Monday, October 25, 2010

Polenta Fig Almond Upside Down Cake - what more is there to say?

 Bastardized version of a Martha recipe from one hundred years ago. We call it The Damn Polenta Cake, bc I badgered Andrea for it for so long that she finally sent it to me with the words, The damn polenta cake is yours!

Friday, October 15, 2010

New Rule

Dear Elise,
This is the rule:
No apple sauce in apple cake!
If you need to use applesauce in an apple cake, know that it will, at best, be "apple bread." And, as such, it should never be frosted.
I made a Fuji Apple Spice Cake. Rave reviews on Epicurious. And I'm still working on that spice cake. I was excited. It was going to be my birthday cake, it was going to be my community picnic cake. Luckily it was neither.
It called for apple sauce and I ended up with apple bread. It would be all right if that's what I wanted, or at least what I expected. It would be all right if I could slice a piece off, pop it in the toaster and slather it with butter. But it is in layers and heavily frosted. So it's not all right, it's gross.
This is the problem. Well, these are the problems. #1 apple sauce is not a complexly flavored food. It is one dimensionally bland and sweet. Trust me, those both exist on the same dimension. Not even that far apart on that dimension. When you add it to something, when you use it as an ingredient, it enhances the bland sweetness of what ever you are making. #2 apple sauce is wet. When added to something, used as an ingredient, it makes that thing wet. Not moist, that would be a good thing, delicate, tender, moist in a full and dreamy way. No we are talking wet. And dense. And heavy. #3 apple sauce was always the go-to fat substitute in low fat baking. So I have bad associations to that texture and mouth feel. And even though this cake has plenty of fat, I don't like it, but I constantly want more, just as with low fat baked goods. I keep eating it as if somehow there will be satisfaction, if not from the experience then perhaps just from surfeit.
So my apple cake, for which I had so much hope, is like a frosted muffin sold at the Unitarian Universalist bake sale.
And I still don't have my spice cake.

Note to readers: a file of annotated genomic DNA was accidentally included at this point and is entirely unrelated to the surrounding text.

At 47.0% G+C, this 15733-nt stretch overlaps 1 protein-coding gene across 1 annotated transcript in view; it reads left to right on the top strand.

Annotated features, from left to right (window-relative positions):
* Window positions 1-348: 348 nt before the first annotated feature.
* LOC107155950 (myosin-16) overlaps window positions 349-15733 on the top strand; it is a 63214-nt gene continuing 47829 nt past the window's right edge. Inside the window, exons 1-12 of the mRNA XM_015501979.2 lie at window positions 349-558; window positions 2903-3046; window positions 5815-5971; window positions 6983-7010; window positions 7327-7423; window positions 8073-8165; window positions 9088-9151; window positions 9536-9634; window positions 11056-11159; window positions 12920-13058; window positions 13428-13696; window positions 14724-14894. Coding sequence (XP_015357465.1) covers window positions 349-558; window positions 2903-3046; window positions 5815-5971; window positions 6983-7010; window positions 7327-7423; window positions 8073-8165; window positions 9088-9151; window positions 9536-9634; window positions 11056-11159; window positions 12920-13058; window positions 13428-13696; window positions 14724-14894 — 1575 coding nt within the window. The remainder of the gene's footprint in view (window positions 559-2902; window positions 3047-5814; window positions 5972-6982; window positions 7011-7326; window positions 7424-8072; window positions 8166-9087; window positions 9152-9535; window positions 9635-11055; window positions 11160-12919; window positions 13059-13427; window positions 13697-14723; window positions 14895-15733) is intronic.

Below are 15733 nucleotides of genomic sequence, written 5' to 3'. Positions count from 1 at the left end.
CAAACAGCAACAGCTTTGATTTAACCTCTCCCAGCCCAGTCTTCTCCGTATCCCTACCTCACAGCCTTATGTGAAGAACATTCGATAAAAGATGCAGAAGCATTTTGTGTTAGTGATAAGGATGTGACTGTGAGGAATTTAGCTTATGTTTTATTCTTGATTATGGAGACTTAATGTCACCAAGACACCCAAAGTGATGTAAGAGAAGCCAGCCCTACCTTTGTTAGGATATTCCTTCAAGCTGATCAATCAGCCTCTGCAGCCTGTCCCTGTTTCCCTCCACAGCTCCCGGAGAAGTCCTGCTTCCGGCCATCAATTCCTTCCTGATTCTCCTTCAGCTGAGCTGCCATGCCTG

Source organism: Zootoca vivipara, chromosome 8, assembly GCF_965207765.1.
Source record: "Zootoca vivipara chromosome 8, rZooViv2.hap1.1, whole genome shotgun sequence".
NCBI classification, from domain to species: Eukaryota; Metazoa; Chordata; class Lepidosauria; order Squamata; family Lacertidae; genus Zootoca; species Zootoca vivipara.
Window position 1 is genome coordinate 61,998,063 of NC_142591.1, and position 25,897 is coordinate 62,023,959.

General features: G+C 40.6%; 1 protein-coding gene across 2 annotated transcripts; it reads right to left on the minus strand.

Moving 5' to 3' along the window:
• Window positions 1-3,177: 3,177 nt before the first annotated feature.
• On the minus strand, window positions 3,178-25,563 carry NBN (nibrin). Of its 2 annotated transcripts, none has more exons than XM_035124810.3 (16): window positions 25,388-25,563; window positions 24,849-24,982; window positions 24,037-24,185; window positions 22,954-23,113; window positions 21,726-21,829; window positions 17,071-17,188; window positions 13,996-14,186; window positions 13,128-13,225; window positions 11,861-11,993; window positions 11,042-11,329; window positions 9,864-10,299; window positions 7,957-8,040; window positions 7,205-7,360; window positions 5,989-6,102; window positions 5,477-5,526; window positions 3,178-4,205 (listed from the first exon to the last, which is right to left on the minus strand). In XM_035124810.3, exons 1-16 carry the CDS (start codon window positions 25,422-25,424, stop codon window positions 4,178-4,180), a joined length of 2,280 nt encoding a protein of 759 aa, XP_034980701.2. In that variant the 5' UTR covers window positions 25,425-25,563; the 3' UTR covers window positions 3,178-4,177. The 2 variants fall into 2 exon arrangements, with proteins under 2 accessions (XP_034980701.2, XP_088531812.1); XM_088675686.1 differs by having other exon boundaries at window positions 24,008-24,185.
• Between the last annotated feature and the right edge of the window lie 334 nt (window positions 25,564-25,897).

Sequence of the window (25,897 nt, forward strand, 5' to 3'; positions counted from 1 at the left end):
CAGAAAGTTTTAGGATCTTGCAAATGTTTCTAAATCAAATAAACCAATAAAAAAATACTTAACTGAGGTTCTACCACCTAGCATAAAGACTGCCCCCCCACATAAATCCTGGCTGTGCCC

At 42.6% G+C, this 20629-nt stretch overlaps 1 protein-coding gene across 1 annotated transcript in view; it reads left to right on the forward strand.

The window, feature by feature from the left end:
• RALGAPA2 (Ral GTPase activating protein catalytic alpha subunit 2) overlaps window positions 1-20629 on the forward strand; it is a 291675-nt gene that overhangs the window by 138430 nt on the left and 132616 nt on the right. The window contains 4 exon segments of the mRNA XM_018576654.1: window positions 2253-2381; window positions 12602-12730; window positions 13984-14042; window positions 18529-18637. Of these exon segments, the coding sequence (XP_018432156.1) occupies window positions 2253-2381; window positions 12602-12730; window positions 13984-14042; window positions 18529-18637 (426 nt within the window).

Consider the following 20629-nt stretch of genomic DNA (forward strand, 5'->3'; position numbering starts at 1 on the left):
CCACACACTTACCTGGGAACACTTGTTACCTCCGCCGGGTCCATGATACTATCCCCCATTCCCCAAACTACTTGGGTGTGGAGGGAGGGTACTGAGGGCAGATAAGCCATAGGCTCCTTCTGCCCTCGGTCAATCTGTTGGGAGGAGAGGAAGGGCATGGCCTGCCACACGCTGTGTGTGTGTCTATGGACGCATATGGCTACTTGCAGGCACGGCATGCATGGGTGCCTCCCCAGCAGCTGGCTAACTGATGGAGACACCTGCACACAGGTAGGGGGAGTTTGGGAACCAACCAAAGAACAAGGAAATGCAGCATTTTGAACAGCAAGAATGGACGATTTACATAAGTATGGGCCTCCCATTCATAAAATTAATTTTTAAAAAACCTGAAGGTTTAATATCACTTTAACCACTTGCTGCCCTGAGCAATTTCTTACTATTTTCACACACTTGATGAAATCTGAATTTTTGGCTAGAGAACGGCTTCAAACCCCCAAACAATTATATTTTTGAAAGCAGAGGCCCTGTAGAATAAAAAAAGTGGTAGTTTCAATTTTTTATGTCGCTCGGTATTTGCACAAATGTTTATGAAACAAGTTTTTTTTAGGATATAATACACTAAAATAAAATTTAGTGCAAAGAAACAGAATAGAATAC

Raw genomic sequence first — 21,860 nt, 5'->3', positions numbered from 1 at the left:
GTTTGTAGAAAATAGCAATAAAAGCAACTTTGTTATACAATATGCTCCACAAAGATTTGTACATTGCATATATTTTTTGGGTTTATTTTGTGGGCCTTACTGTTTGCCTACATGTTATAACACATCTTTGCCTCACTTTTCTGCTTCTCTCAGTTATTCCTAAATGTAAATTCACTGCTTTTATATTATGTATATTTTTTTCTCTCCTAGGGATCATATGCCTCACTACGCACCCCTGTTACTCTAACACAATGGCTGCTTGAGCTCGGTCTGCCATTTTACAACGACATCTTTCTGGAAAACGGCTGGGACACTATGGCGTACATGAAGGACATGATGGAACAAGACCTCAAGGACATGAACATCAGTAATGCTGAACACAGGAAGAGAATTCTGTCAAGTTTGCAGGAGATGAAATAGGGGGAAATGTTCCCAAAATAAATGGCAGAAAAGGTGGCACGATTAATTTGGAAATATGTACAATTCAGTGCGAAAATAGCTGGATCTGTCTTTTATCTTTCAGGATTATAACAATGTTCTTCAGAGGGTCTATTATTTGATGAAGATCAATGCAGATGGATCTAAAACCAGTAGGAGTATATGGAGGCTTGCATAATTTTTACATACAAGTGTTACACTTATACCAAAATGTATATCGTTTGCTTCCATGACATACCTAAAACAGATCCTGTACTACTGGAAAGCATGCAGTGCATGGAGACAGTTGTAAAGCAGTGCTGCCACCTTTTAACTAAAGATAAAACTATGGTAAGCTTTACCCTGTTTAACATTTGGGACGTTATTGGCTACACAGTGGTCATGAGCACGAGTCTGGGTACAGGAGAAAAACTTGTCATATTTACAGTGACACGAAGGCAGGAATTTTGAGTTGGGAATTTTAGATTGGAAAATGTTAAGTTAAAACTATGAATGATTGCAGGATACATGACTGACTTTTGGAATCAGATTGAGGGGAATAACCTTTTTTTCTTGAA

At least we have a rule.

love, Margaret

Expensive Preserved Food

Hi Marg,

Last month I got swept up in the whole "preserve your own local, organic food" movement that seems to be sweeping the written word world lately and bought a case of tomatoes. I read - online, in books, in magazines - about the merits of canning versus freezing, dehydrating versus slow roasting and settled on canning. Largely bc our freezer is quite small, though also in part bc the jars look so pretty.

$30 worth of tomatoes and 4 hours later, I had 4 jars of canned tomatoes.You do the math, I'd prefer not to.

 Part of what took so long was squeezing the juice out of all the tomatoes. I strained it into a bottle and it was amazing. Really wonderful tomatoey flavor, and very pretty too.

I haven't cracked open a jar yet, am actually saving that for a dark January afternoon, but every few days I open the cupboard door and admire my four jars.

love, Elise

Sunday, October 10, 2010

marble cake

Dear Elise,
Spiced marble cake to be exact. I have been eying the recipe for years. I am still looking for the elusive spice cake of my far-fetched dreams. I have never made this one, a Maida Heatter recipe, because she wants you to use something called the New Cake Pan, supposedly available from Bridge Kitchen in NYC. Bridge Kitchen has moved to NJ and their web site doesn't offer anything like a New Cake Pan. But I recently purchased Tish Boyle's The Cake Book and she offers the most useful chart. She lists cake pans by size and then tells you how many cups of batter each will hold. No more trying to remember how to calculate the area of a circle and then trying to remember what Pi is. MH needed a 14 cup pan, and Tish reassured me that my tube pan would be ample for that. So I embarked on the marble cake.
Some marble cakes want you to make one batter and then divide it in half and do something extra to one half. Not MH. She has you make two completely separate batters. This is ideal if you really feel like baking, and you aren't in a hurry and whole hours spent mixing and measuring and losing time to the steps is just precisely how you want to spend your rainy afternoon.
I mixed and folded and greased and floured and eventually baked, and it wasn't under or over baked. It was moist and dense and it aged well. Unfortunately, the dark batter called for half a cup of dark molasses. I should have known better. If something calls for a half cup of dark molasses, you should save your money and not bother to add any other flavorings, because the molasses would overpower gasoline, never mind a teaspoon of cinnamon.
If you really like molasses, go for it. But if I were to make it again, I'd bump up the spices, bump up the almond extract in the light batter and use golden syrup in place of the molasses.
The tube pan worked like a dream. But my elusive spice cake is still living with the snipes.
Love, Margaret